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Latvian case study

Refusal to amend person’s register of birth – to add details about person’s sex conversion from „female” to „male”

Legal framework

Civil Status Records Law – Article 32 declares that register of birth should be amended (details to the original record should be added) if child’s sex has been changed. Amendments should be done based on application, court decision or administrative act.

Administrative procedure law - Article 15 
(12) Institutions and courts may not refuse to decide an issue on the grounds that such issue is not regulated by law or other external regulatory enactment (prohibition of legal obstruction by institutions and courts). They may not refuse to apply a norm of law on the grounds that such norm does not provide for the mechanism of application, it is not exhaustive or no other regulatory enactments have been issued which would more closely regulate the application of the relevant norm. This shall not apply only in cases where an institution, which is required to apply this norm or participate in its application in another way, has not been established or is not operating.

The Constitution of the Republic of Latvia – Article 96
Everyone has the right to inviolability of their private life, home and correspondence.

The European Convention on Human Rights – Article 8
Everyone has the right to respect for his private and family life, his home and his correspondence. 
There shall be no interference by a public authority with the exercise of this right except such as is in accordance with the law and is necessary in a democratic society in the interests of national security, public safety or the economic well-being of the country, for the prevention of disorder or crime, for the protection of health or morals, or for the protection of the rights and freedoms of others. 

Facts of the case

Person „X” had undergone two sexual conversion surgeries to change her sex from „female” to „male”. Person “X” applied to the Civil Status Records Office with a request to amend her register of birth. Person “X” wanted that the Civil Status Records Office add to the original record information about her sex conversion from “female” to “male”.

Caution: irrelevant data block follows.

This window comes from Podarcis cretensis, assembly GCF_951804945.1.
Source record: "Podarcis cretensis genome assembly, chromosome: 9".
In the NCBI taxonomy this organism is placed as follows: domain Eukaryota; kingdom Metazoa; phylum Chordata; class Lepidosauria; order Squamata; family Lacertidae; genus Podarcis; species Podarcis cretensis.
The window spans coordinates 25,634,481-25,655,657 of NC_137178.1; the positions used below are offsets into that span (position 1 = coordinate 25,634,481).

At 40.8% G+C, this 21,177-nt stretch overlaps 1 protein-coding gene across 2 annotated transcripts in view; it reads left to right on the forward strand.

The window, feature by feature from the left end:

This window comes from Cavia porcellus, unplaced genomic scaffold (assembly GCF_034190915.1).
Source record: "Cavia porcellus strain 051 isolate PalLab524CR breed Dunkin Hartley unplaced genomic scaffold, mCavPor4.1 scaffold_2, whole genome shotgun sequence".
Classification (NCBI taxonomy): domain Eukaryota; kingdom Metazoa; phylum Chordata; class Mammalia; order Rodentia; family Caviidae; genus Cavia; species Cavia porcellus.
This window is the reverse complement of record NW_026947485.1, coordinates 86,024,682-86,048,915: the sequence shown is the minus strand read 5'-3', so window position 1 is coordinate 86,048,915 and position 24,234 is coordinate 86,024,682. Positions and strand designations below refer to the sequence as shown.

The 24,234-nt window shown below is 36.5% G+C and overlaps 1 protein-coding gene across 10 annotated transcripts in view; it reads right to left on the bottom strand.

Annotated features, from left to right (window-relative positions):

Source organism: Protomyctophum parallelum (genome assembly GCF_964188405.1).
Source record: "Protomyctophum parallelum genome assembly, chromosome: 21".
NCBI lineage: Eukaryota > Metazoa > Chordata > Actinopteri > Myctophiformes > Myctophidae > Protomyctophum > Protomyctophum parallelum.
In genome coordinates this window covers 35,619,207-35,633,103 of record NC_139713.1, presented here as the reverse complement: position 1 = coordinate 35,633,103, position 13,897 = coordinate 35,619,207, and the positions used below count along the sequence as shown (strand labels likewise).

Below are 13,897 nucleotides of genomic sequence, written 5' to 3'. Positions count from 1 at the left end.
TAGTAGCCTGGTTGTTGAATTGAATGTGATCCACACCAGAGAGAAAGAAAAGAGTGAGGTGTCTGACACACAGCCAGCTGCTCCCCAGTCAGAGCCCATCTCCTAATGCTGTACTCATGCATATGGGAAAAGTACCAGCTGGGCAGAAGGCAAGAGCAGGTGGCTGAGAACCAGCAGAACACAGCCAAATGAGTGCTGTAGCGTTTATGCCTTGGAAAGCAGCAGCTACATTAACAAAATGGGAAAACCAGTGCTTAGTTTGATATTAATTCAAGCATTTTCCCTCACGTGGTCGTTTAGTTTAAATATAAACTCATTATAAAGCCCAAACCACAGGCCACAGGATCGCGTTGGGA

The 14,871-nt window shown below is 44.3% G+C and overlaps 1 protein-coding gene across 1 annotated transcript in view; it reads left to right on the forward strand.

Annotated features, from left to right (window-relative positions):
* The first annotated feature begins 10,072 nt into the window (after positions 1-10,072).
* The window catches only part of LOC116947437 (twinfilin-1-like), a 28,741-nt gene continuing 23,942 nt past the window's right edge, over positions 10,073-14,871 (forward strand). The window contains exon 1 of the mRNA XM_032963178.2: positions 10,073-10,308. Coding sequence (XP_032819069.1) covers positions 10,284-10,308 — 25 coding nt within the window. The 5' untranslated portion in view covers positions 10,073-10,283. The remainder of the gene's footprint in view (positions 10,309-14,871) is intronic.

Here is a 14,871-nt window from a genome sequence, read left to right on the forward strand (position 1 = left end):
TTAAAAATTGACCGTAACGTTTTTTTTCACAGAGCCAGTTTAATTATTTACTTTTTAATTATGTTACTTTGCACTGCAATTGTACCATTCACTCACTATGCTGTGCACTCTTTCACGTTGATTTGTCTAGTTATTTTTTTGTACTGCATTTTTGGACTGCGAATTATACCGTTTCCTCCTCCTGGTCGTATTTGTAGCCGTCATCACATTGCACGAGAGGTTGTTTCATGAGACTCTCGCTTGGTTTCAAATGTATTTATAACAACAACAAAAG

The Civil Records Office sent the application to the Health Ministry for a review and advisory opinion. The Health Ministry replied that person “X” should provide the Civil Status Records Office with the document from the hospital that the person “X” has changed her sex. This document also should state the person’s “X” current sex. Hence, the Civil Status Record Office requested the hospital where person ”X” did her surgeries to provide them with such documentation. The hospital did not approved that person’s “X” sex has been completely changed from “female” to “male” ( at least one more surgery is still needed) and therefore the Civil Status Records Office refused to amend person’s “X” register of birth. Consequently, person “X” could not acquire new identity papers.

The arguments before the court

In her application to the court person “X” argues that she has provided the Civil Status Records Office with the medical documentation stating that she has undergone two sexual conversion surgeries and conversed her sex. From other cases she knows that such documentation was sufficient to amend the civil status papers. Due to the fact that state authorities refuse to amend her civil status papers her human rights are violated, because her identity papers do not match her appearance and social behavior. 
Civil Status Records Law provides that amendments to the original records should be done if the person’s sex has been conversed, but do not elaborate how to test that person’s sex has been conversed, namely, what criteria should be satisfied in order recognize the sex conversion.